Through this and her extensive speaking circuit, Eva Mozes Kor left behind an amazing legacy, one that teaches all of us to overcome evil through forgiveness.

Fencing at the Nazi Concentration Camp Auschwitz

*************************************************************************************************************************************You have heard the law that says, ‘Love your neighbor and hate your enemy. ‘  But I say, love your enemies! Pray for those who persecute you!  In that way, you will be acting as true children of your Father in heaven.  – Jesus, Matthew 5:43-45, NLT

A River Runs Through It

True or False? I have never lived farther than 10 miles from White River. At the risk of your thinking I don’t get out much, my answer is True.

While growing up in Bloomfield, Indiana, our family crossed White River frequently as it edged the town’s western perimeter. My sister and I could bike to one of its creeks where we learned to skip stones and torment frogs with stray branches.

Later I followed the river north. Although I didn’t choose Ball State University based upon its five-mile proximity to White River, I enjoyed knowing it was nearby. The only Muncie river interaction I remember involved an earth science class field trip to study how the city purified its water.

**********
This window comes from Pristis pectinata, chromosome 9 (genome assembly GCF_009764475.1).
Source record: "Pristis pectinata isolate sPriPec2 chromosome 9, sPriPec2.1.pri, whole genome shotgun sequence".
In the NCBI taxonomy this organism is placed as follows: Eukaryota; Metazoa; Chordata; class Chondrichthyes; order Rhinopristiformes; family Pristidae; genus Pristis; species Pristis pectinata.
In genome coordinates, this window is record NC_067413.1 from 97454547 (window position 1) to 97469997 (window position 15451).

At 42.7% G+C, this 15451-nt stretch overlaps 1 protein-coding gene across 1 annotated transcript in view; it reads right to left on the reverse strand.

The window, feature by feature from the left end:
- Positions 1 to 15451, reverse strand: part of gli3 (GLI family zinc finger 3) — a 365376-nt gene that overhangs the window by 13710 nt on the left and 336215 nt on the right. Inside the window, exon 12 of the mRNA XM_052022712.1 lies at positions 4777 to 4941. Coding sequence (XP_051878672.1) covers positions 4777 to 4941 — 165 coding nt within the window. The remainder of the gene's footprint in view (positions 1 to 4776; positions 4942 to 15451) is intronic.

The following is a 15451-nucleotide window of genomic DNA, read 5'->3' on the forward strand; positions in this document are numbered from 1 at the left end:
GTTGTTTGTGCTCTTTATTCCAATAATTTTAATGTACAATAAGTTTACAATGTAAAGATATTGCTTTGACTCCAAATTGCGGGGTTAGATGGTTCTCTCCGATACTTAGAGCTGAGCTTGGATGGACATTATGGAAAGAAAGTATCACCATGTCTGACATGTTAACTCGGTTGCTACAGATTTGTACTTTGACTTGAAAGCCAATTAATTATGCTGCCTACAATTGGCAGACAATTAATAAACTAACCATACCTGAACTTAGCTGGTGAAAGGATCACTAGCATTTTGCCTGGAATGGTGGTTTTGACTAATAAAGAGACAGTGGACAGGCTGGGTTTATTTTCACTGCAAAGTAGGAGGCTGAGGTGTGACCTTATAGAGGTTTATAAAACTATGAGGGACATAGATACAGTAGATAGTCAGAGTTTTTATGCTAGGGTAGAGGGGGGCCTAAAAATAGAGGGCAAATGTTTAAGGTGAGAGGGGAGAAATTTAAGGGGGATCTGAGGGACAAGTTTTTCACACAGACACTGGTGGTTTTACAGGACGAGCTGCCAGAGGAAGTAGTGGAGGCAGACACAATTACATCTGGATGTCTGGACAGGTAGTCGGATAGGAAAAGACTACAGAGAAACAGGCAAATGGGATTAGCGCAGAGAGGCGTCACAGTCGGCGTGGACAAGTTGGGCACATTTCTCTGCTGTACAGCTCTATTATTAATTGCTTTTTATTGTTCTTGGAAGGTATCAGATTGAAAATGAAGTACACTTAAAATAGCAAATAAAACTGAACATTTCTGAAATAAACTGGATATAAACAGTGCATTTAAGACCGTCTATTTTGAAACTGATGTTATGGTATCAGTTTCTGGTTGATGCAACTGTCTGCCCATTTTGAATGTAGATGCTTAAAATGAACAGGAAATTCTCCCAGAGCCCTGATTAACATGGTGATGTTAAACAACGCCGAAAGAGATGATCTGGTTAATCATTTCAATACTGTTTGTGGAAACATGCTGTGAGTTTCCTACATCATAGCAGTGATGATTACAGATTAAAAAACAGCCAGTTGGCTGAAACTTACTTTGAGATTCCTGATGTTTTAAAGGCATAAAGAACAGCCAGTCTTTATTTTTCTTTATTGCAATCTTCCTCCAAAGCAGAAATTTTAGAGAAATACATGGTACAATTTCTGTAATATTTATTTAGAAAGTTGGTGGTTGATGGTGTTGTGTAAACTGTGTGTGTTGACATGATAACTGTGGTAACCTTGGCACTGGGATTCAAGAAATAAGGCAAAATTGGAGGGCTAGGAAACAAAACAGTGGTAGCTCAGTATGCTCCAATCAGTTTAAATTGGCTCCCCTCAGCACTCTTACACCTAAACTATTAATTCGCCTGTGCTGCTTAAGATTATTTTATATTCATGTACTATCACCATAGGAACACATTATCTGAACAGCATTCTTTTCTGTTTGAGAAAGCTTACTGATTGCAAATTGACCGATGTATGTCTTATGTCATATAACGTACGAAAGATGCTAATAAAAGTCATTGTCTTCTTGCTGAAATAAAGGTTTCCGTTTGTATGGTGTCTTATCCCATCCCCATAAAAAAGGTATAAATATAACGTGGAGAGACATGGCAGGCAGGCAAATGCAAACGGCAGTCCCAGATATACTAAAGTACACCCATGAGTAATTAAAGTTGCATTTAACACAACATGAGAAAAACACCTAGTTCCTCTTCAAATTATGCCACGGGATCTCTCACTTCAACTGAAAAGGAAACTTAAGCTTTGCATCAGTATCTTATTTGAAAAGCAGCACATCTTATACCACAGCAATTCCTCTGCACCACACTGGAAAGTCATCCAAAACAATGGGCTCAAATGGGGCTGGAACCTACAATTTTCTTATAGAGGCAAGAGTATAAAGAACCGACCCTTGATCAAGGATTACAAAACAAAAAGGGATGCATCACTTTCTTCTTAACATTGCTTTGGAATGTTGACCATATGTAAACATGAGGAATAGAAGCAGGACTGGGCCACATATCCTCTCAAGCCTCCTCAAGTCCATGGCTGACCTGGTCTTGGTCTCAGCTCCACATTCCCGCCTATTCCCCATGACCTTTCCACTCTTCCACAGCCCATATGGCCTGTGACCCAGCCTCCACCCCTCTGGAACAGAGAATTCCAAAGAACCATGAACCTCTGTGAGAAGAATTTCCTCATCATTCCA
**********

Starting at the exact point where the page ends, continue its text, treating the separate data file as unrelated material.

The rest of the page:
The farthest I’ve ever lived from White River came after Al and I were married and rented our first apartment near Eagle Creek Reservoir. At that location, I was approximately 10 miles from the river. Ironically that was the closest I’ve ever lived to a body of water.

When we built our first home in Decatur Township two years later, we lived five miles west of the river. In 1987, we moved to our current location in Center Grove, five miles east of the river.  When it flooded in 2008, White River and our area erupted into a news flash as homes were damaged beyond repair.